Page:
Every day, thousands of family members around the country selflessly take on the responsibility of being caregivers to loved ones who live with neuromuscular diseases. Whether managing medications and making appointments or braiding hair and brushing teeth, these family caregivers go above and beyond to support the needs of their family members who live with muscular dystrophy, ALS and related life-threatening diseases.
Each November, we take time to celebrate these humble heroes for their often unrecognized caregiving in acknowledgement of National Family Caregiver Month.
The Cochran family, whose 13-year-old daughter Lindsay lives with spinal muscular atrophy (SMA), is one of these remarkable families.
“Lindsay needs full assistance with dressing, bathing, fixing her hair, brushing her teeth … it’s a 24/7 job,” shares her mom, Tracy.
Tracy and her husband, Walt, work together to help Lindsay with her morning and nighttime routines. They take turns waking up every two hours to reposition her in bed. And they are there for her for every moment in between.
“I help Lindsay with picking up her room,” Walt says. “I take time off of work to care for Lindsay when she is ill, and I’m also always willing to watch a movie with Lindsay. She and I have the same movie taste so we’re movie buddies.”
For Tracy, the precious time spent with her daughter keeps her going.
“Sometimes the limitations and high need for care are discouraging for both Lindsay and myself,” she says. “However, I was recently reminded that all of these consistent personal interactions have given us more opportunities to talk. We have a closer relationship than many teenage girls may have with their mom. So in that aspect we count the added needs as a blessing.”
Lindsay’s 16-year-old brother, Trenton, also assists in providing care for his younger sister.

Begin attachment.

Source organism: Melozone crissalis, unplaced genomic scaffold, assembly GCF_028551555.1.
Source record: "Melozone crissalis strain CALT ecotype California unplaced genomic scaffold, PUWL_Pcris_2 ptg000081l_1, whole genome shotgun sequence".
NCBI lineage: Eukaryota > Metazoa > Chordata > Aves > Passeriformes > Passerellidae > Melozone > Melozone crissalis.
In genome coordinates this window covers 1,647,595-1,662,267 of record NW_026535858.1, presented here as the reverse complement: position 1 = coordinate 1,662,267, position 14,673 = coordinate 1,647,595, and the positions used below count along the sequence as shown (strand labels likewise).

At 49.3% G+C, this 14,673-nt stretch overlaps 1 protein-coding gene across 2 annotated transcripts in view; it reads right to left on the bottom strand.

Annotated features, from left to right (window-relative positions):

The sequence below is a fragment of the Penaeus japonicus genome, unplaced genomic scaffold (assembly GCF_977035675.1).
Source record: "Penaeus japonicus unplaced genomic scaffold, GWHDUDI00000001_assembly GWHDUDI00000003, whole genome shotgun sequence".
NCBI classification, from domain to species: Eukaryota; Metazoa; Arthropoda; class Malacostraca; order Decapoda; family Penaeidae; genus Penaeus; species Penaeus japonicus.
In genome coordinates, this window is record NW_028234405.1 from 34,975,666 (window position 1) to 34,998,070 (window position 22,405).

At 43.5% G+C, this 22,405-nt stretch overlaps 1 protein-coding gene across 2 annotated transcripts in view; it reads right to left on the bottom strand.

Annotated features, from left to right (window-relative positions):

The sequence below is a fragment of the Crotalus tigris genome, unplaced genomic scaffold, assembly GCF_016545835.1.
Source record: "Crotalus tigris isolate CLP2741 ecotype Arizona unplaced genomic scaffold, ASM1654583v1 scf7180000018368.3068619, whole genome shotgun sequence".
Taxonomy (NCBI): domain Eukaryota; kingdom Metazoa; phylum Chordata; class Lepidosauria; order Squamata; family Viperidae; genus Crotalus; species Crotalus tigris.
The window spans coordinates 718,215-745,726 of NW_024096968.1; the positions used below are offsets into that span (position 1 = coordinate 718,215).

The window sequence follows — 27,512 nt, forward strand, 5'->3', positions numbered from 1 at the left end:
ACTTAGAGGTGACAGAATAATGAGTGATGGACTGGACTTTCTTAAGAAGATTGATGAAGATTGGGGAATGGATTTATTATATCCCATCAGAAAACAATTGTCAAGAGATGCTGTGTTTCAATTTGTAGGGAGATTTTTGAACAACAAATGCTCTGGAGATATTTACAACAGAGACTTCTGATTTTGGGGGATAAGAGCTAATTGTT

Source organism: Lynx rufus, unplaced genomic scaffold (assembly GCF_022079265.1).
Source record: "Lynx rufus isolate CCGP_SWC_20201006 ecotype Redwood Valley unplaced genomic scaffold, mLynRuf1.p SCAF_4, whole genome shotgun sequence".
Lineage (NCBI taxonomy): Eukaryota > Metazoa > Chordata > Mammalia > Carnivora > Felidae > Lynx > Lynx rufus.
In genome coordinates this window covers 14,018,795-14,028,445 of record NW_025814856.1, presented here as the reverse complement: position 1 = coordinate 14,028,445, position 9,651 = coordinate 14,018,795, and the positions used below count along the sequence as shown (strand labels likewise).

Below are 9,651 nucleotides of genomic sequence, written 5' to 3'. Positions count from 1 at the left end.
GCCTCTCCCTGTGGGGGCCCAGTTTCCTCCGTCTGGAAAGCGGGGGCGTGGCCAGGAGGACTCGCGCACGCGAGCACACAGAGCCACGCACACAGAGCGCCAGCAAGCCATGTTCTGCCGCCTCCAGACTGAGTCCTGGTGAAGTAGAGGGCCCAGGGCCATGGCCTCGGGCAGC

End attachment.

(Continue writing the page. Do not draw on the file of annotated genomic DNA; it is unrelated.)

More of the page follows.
“I pick up things she drops, roll her over when she’s lying in bed, run her medical equipment when she’s sick. She’s my best friend. I’d do anything for her,” Trenton says.
Trenton also takes on other household responsibilities so his parents have more time to care for Lindsay.
“Other things I do are not directly for my sister, but help so that my parents can care for her more,” Trenton says. “These are things like cleaning the kitchen and doing all the laundry. I have had a lot of experience in these areas.”
“Sometimes it really stinks having someone constantly help me and not be able to do anything by myself, but it’s also nice that I have people willing to help me do my daily tasks,” Lindsay says.
More than anything, Lindsay wants the freedom to open her locker at school. To dress herself and go to the bathroom on her own. To fix her hair just right.
“These things may not seem like much, but they matter a lot. If I was able to do these things by myself, it would be huge!” Lindsey says.
Recognizing and thanking family caregivers during National Family Caregivers Month is a way to celebrate the efforts of family caregivers, create awareness of family caregiver concerns, teach family caregivers about self-identification and grow support for family caregivers, which is vitally important.
Help us continue to support these humble heroes and their loved ones.